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Chapter 10: In which masculinity is a construct (when girls do it)

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Ahhhh, Chapter 10.

It’s one of the chapters when nothing really happens in terms of plot, but (and you’ll need to excuse me, I’m going to get maudlin) this is one of the few times when the sisters all hang out together without anything Instructive happening, or anyone being nasty (Amy March, I am looking at you).

We get the impression that these girls actually care about each other. How often is that sense-of-happy-sisterhood missing from the other chapters? PRETTY MUCH ALWAYS.

So, yes.

Apparently it is a yearly tradition that the March girls may each take possession of a bit of the family garden plot. Meg is all about beauty, with roses and heliotrope. Jo is practical and curious, trying out new things every year (right now she has planted a zillion sunflowers, to help feed the chickens that the Marches apparently have.) Beth has planted things to please the birds and cats, and Amy has planted things to please herself (even if the bench is “rather small and earwiggy.” Eww.)

And the March girls have cobbled together a secret society, too, because apparently secret societies were fashionable c. 1860. The girls contribute essays and stories and hints, in which they good-naturedly reminded each other of their faults and short-comings. — and this little society must have taken hours out of each week. I spend about three hours just writing this one blog post, after all, and it’s not even hand-written …

Secret societies were very fashionable thenabouts, but (here’s the thing) they were a masculine pursuit. Women were forbidden from joining men’s groups, usually by doctrine (and I imagine this is the origin of the “NO GIRLZ ALLOWED” signs that hang outside so many modern treehouses, eh).

The societies were created for men, by men. Women were excluded as a matter of doctrine as well as practicality — social mores being what they were (and are), it would be Inappropriate and possibly Scandalous for an unescorted woman to hang out with a bunch of men … even if a woman had wanted to join the secret society, she would likely be held back by knowing her reputation would be in tatters afterwards … and that’s assuming she could find a secret society that would admit her company.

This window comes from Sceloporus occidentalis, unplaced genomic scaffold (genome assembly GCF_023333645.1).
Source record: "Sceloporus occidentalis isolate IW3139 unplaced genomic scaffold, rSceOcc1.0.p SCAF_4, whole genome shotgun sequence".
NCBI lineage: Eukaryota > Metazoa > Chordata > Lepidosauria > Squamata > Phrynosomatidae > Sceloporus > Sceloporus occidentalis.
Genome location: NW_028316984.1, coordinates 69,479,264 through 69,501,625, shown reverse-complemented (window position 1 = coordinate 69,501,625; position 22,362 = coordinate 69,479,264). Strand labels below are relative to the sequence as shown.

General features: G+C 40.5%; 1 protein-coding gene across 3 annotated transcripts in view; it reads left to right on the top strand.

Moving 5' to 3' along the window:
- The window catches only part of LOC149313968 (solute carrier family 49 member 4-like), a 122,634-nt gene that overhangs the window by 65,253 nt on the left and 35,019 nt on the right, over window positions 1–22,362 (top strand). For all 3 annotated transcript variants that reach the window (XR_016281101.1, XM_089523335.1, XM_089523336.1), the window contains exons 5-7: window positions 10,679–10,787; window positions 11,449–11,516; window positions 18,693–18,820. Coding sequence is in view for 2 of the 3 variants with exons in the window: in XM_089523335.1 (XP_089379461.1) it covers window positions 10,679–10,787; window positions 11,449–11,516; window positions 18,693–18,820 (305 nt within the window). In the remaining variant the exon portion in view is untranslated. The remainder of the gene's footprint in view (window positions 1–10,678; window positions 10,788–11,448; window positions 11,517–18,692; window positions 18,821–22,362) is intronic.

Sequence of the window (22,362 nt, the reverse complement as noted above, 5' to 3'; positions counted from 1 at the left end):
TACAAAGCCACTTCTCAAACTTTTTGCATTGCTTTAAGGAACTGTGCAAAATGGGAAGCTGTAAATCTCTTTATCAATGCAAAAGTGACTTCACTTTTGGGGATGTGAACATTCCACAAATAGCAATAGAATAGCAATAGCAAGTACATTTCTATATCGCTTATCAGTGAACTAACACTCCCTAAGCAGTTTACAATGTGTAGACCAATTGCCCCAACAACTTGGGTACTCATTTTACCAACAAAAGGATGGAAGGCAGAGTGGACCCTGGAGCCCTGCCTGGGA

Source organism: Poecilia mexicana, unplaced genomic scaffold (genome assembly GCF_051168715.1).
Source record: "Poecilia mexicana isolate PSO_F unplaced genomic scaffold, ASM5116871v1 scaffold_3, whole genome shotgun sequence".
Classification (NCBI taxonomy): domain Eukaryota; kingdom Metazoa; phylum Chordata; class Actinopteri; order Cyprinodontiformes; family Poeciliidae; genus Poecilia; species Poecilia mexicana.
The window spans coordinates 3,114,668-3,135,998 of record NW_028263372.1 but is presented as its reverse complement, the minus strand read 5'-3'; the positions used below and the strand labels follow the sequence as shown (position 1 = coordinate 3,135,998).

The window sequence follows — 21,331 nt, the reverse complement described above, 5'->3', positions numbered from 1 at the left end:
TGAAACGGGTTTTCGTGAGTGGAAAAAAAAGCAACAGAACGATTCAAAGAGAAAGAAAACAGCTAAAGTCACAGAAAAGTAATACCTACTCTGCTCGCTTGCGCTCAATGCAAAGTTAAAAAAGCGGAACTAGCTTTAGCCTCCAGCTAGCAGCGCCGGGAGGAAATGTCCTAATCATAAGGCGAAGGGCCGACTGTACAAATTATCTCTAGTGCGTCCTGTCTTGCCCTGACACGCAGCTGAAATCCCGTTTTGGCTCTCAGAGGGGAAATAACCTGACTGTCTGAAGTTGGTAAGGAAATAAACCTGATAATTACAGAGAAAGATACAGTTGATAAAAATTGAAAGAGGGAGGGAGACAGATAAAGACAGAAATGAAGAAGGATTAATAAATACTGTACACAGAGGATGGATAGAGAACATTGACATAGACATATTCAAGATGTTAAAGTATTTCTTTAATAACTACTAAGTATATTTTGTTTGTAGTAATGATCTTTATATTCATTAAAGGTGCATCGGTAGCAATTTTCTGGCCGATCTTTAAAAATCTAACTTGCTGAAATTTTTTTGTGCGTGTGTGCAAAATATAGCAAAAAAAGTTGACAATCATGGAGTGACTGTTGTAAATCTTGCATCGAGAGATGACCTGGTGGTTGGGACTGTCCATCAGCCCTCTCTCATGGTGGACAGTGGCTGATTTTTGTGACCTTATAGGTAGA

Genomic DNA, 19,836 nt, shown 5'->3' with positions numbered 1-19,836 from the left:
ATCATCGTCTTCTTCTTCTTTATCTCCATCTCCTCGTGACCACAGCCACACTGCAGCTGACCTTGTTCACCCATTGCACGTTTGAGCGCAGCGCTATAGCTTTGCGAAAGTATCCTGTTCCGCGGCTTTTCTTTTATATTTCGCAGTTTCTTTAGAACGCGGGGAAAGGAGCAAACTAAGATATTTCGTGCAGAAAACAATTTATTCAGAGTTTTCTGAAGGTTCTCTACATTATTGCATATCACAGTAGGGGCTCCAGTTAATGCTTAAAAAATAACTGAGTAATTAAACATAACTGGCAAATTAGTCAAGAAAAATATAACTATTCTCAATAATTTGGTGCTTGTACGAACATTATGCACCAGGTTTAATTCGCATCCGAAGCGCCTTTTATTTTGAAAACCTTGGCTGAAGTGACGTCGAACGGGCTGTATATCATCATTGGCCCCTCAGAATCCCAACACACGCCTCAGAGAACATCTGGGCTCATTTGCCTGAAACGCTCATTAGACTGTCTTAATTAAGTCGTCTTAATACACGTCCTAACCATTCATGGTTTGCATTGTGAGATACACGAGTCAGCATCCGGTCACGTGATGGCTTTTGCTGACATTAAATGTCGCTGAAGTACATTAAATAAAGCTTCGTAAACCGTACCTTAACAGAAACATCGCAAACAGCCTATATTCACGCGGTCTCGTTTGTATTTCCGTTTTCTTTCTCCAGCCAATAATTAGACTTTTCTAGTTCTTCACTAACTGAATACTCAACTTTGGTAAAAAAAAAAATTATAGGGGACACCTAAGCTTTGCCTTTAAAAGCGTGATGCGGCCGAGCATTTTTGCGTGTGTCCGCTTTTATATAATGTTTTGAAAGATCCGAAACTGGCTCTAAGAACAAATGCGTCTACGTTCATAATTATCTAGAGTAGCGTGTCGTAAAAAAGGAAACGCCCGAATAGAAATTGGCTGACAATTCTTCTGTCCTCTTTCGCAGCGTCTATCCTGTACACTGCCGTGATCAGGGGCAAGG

Secret societies were a way for middle-class men to escape from women — their presence and their providence, which was the home — and revel in masculinity. Oh the fascinating and mystical secrets that would undoubtedly be revealed in the haze of cigar smoke and scent of mid-price bourbon! Oh the power that could be accumulated in fraternal talks over the billiard table! Oh, to hear the rustle of newsprint and muffled coughs! Retreat into a cloud of smoke and congratulate yourself on being the master of the universe.

For the March girls to play in the country of manhood, they can’t just pin a ribbon to their bodice and scrawl out a quick story; they need to become men — with manly names and manly spectacles and many many descriptions of their masculine selves in the paper. It is “Sir” and “Mr.” and “his manly form”. It is only when the girls assume their own habits and problems that they assume their own genders.

When Meg tumbles down the basement steps, it is Pickwick who

plunged his head and shoulders into a tub of water, upset a keg of soft soap upon his manly form, and torn his garments badly.


Mrs. Beth Bouncer will open her new assortment of Doll’s Millinery next week


N. W. must not fret because his dress has not nine tucks.

Meg (excuse me, I mean Mr. Pickwick!) reads aloud the paper and everyone applauds, and Mr. Snodgrass stands up to plead the case of allowing Laurie into the club:

“Mr. President and gentlemen,” he began, assuming a parliamentary attitude and tone, “I wish to propose the admission of a new member,—one who highly deserves the honor, would be deeply grateful for it, and would add immensely to the spirit of the club, the literary value of the paper, and be no end jolly and nice.”